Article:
The appointment of pro-democracy law scholar Johannes Chan Man-mun as pro-vice-chancellor of the University of Hong Kong (HKU) has been rejected.

In a meeting of the Council of the University of Hong Kong, Johannes Chan Man-mun, a former Dean of the university’s Faculty of Law, received 12 votes against his appointment and just eight votes supporting him. The details of the vote are confidential.

Johannes Chan
File Photo:Johannes Chan. Photo: HKFP.

Chairman of the Council Edward Leong Che-hung said that “the council has rationally debated the recommendation of the search committee, and our discussion today is based on the long-term and the best interest for the university, that we did not accept the recommendation,” he added, “we are confident that the vice-chancellor will restart a new selection committee for pro-vice-chancellor.”

“We support academic freedom and institutional autonomy,” he added.

Vice-chancellor of HKU Peter Mathieson
Vice-chancellor of HKU Peter Mathieson. Photo: HKU.

A new search
Vice-chancellor of HKU Peter Mathieson said: “I am very keen to have my senior team in place as soon as possible, I will make every effort to do that with a new search.”

“I am disappointed that I still don’t have my senior team in place yet, but in terms of engaging another search I will do that as quickly as I can. I am not going to put a time limit on it because these things take a long period of time.”

“I am not concerned that people won’t want to come and work at [The] University of Hong Kong… we’ve had a lot of very high-caliber people wanting to come and work here, I think that will continue. The university has a great reputation, as does Hong Kong as a place to study and to work… So I am confident that we’ll be able to get good candidates.”

It will take at least six months to restart the process to recommend a new candidate for the pro-vice-chancellor role. It will take another six months for the appointed pro-vice-chancellor to assume the position.

Johannes Chan told i-cable news on Tuesday that “at HKU, we have been working transparently… If the decision of the Council is not in-line with public expectations, an explanation is necessary.”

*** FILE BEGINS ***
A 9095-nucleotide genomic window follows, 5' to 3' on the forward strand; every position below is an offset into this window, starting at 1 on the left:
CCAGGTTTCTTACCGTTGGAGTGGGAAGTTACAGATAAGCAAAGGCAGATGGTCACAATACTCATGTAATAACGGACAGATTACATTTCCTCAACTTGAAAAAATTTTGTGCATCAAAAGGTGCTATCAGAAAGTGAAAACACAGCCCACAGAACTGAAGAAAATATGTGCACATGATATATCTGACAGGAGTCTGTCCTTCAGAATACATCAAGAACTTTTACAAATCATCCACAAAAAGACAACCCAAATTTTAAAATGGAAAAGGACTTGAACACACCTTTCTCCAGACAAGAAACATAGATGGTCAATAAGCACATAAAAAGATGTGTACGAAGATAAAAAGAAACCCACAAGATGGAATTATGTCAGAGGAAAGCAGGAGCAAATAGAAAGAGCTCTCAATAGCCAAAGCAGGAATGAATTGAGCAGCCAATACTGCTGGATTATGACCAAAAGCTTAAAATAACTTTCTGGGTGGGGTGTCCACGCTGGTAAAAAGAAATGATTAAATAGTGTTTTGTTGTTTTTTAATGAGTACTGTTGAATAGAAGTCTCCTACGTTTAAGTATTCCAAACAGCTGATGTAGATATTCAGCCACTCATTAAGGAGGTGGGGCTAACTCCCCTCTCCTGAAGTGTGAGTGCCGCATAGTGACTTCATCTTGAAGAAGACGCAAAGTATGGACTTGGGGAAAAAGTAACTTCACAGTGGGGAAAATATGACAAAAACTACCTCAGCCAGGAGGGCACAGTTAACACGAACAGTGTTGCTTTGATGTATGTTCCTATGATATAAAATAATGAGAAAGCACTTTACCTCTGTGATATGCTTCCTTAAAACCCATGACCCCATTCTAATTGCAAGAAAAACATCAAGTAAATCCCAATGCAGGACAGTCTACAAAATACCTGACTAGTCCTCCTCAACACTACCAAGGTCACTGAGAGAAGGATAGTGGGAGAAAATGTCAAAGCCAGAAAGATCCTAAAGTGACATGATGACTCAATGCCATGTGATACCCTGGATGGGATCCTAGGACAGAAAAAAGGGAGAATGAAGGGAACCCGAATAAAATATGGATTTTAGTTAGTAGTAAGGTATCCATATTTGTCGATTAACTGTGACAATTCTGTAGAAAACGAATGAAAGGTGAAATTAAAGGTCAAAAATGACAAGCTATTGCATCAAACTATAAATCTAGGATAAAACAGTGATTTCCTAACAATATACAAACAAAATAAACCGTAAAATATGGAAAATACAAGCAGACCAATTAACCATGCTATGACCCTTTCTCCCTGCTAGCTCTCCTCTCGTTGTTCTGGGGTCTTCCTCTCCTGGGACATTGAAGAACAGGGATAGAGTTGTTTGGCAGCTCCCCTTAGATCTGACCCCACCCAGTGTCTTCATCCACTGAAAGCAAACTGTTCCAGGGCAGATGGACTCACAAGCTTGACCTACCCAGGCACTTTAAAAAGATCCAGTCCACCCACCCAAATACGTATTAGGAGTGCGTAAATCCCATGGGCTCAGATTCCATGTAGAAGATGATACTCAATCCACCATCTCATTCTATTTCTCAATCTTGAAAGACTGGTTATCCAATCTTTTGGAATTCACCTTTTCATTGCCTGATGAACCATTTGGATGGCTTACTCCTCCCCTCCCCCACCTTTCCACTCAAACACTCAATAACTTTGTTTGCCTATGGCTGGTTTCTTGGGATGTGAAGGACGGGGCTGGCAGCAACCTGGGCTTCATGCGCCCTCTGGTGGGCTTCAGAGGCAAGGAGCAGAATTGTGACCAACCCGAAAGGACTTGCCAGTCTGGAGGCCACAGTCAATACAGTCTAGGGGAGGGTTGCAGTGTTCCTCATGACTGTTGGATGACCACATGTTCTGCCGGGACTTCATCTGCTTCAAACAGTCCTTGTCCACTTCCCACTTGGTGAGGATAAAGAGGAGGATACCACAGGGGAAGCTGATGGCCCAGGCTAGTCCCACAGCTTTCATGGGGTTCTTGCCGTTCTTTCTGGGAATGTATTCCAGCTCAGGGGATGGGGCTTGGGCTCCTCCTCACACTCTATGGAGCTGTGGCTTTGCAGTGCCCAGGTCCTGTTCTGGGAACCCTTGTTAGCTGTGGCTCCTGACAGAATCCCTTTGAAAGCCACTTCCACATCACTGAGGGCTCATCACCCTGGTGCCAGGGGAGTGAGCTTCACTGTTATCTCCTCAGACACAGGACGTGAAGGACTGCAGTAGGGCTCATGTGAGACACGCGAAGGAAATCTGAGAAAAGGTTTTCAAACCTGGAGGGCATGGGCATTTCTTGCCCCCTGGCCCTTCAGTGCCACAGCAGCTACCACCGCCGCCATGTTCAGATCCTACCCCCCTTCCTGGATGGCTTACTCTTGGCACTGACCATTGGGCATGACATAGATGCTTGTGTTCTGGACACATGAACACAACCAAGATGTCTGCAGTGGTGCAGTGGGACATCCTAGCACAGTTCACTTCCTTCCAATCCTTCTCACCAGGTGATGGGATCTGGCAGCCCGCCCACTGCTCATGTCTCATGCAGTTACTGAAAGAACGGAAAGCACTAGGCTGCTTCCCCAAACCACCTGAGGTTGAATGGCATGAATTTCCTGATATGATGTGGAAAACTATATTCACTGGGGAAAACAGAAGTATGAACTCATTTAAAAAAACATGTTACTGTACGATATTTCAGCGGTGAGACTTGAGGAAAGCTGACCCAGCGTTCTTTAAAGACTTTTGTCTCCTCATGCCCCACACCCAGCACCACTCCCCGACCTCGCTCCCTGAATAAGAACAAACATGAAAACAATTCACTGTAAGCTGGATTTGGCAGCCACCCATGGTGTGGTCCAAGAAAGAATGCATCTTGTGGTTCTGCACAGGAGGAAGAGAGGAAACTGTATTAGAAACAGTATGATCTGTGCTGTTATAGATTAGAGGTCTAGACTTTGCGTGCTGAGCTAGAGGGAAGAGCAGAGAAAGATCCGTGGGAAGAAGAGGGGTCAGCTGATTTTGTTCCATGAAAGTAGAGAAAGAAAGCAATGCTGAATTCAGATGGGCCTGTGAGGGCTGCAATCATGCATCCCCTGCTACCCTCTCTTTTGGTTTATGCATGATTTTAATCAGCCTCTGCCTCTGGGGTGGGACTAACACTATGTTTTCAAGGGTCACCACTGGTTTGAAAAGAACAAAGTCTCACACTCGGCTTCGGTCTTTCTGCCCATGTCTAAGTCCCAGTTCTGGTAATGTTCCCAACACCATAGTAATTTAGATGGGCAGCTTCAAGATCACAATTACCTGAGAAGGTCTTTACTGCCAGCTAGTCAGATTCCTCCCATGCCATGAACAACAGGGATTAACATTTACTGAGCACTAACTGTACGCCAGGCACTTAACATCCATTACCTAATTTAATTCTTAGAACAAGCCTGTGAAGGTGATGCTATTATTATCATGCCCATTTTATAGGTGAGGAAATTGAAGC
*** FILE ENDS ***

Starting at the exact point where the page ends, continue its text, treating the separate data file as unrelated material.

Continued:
“It has been delayed for some time, and has affected the operations of the university. No matter what the result is, I think it will be a good thing,” he added.

Political influence

Speaking on RTHK on Tuesday, Ip Kin-yuen, lawmaker and HKU Alumni Concern Group member, said: “It would be a huge crisis if the council rejected Johannes Chan’s appointment without any convincing reason… Will judicial review be a possibility? We will consider it… Our preliminary view is that the person involved [Johannes Chan] could file that.”

Occupy Central co-founder, Benny Tai, who worked under Chan, said during an RTHK programme on Monday that the debacle proved that “a certain political force does not want Chan to be the pro-vice-chancellor.” He said that “the impact [of the incident] is not just upon Chan and the procedures of HKU, but also on the core values of HKU.”

HKU main building
University of Hong Kong main building. Photo: HKU

Timeline of the incident

According to i-cable news, Council member Arthur Li Kwok-cheung confirmed that the selection committee for appointing the pro-vice-chancellor unanimously recommended Johannes Chan in December 2014. After a donation scandal involving Chan and Benny Tai was investigated in May, the recommendation still stood.

In June, the Council decided that the appointment of the pro-vice-chancellor would have to wait until the new provost had been put in place – a decision that sparked controversy.

In July, around 50 students charged into a Council meeting, following news that the governing body had decided to uphold a decision to delay the appointment of Chan. Two council members were hospitalised in the ensuing confusion.

In August, the Council decided to postpone the decision once again after a regular meeting.

In early September, alumni from the University of Hong Kong voted overwhelmingly in favour of confirming the recommendation of  Johannes Chan to the pro-vice chancellorship, with 7,821 out of 9,298 votes.

Kris Cheng is a Hong Kong journalist with an interest in local politics. His work has been featured in Washington Post, Public Radio International, Hong Kong Economic Times and others. He has a BSSc in Sociology from the Chinese University of Hong Kong. Kris is HKFP's Editorial Director.